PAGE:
In this week's Balancing Act column in The Miami Herald, Cindy Krischer Goodman quotes me and others in her examination of fair pay legislation. One of her key points: That salary secrecy contributes to pay discrimination. She quotes financial analyst Suze Orman who is a big proponent of open discussion of salaries and who believes that access to salary information would empower and protect employees.
It sounds good in theory, I admit. I don't believe it would work out quite so smoothly or easily in real life practice, however. John Hollon, Editor at Workforce Management/author of The Business of Management blog, and I had a recent exchange on this topic, which he posts on here. I find myself agreeing with John's take (as a longtime manager) on the issue, which is "nobody wins when workers know what everybody else makes."
One of the biggest problems with this "transparency doctrine" is that comparing salaries and drawing conclusions about their fairness requires a measure of independence and objectivity. I have had many, many one-on-one conversations with employees about their pay over the course of my compensation career, and this experience has convinced me of a basic truth: We simply cannot be completely objective about the value of our jobs and the work we perform. Nor can we be completely objective when comparing our jobs, our work and our pay to others. Can you say inherent conflict of interest?
Somebody would need to convince me of how the positive consequences of open access to salary information would outweigh the potential negatives - as John puts it, "bad feelings, bad blood and bad karma."
What's more, employees themselves hold a bit of a double standard in this regard. According to recent research by Ceridian, while 46% of employees are interested in learning the salaries of colleagues, 89% are reluctant to have their own salary information shared with those colleagues. That tells me that there is a privacy issue at stake as well.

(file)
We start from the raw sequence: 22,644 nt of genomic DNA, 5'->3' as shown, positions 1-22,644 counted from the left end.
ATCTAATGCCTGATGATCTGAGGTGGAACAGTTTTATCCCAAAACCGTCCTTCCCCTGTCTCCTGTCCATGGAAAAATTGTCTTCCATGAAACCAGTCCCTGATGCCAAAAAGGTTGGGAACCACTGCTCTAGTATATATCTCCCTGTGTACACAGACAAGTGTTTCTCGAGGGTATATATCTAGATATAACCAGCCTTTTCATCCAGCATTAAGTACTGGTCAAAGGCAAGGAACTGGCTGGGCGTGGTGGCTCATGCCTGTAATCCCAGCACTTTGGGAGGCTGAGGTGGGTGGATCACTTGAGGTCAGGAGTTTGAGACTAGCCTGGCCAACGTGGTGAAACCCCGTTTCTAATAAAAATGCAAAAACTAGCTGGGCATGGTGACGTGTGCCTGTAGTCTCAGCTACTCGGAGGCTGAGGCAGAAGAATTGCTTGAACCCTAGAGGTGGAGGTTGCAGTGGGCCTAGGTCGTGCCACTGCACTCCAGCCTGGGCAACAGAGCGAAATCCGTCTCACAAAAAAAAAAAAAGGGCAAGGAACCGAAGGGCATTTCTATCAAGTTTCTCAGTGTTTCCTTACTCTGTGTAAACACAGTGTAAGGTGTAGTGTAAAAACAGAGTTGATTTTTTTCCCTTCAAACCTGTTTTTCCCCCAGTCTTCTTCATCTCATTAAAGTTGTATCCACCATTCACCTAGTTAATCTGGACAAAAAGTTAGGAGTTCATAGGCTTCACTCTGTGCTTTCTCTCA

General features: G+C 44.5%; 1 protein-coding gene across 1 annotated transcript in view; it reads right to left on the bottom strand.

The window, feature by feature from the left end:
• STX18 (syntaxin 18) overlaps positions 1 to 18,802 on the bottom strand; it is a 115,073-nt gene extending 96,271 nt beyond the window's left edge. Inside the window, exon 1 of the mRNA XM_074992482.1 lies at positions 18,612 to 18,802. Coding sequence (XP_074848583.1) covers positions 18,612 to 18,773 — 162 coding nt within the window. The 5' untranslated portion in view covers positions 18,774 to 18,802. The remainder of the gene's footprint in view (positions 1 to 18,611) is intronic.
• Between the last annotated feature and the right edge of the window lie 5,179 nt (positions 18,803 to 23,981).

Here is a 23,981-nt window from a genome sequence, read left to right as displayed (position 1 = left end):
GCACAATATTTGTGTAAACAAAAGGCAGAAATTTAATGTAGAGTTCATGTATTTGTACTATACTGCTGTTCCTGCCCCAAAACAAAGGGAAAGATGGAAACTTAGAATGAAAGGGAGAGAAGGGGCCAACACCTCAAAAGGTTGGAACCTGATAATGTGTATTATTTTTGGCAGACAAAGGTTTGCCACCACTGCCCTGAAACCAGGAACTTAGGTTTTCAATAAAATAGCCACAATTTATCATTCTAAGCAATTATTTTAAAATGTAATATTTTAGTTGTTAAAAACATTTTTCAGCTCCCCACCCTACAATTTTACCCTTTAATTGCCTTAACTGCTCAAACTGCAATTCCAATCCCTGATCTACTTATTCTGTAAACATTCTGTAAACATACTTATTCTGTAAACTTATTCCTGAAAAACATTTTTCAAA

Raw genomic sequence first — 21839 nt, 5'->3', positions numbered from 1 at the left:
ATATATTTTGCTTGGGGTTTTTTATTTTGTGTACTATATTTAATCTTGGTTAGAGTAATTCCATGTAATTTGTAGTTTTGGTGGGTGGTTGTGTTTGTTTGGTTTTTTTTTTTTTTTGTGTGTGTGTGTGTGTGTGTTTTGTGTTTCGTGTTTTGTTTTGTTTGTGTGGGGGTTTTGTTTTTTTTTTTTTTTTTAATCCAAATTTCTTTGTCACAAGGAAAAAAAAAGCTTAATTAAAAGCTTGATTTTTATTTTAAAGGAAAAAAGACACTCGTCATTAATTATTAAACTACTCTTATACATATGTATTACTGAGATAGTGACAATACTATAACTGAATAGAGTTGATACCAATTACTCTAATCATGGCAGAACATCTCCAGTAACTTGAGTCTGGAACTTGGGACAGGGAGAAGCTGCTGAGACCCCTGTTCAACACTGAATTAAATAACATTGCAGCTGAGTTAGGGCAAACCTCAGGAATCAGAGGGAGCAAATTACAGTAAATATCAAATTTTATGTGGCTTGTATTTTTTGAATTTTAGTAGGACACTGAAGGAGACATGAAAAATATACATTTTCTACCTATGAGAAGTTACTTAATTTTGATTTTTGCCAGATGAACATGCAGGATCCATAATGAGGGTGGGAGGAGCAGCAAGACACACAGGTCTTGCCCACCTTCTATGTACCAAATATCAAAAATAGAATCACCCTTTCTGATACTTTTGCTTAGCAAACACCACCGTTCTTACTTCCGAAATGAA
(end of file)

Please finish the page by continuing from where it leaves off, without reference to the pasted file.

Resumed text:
I don't mean to get employers off the hook for transparency, though. While I am not in favor of sharing the what (employees make), I am a big proponent of sharing the how and the why:
The How is about the mechanics of pay in your organization; how jobs are valued, how increases are determined, etc.
- The Why is about your organization's pay strategy, the objectives management is seeking to achieve and the rationale underlying the pay program. This includes questions like how the organization defines its competitive market for talent and the way in which performance influences an employee's pay.
To empower employees, to assure them that they are being treated fairly and to make clear the standards to which they should hold us accountable in that fair pay treatment, we must provide them with the information they need to put their pay situation in as objective a context as possible. As I've said before, without this proactive communication employees are left with no choice but to draw their own conclusions about the organization's intent and practices.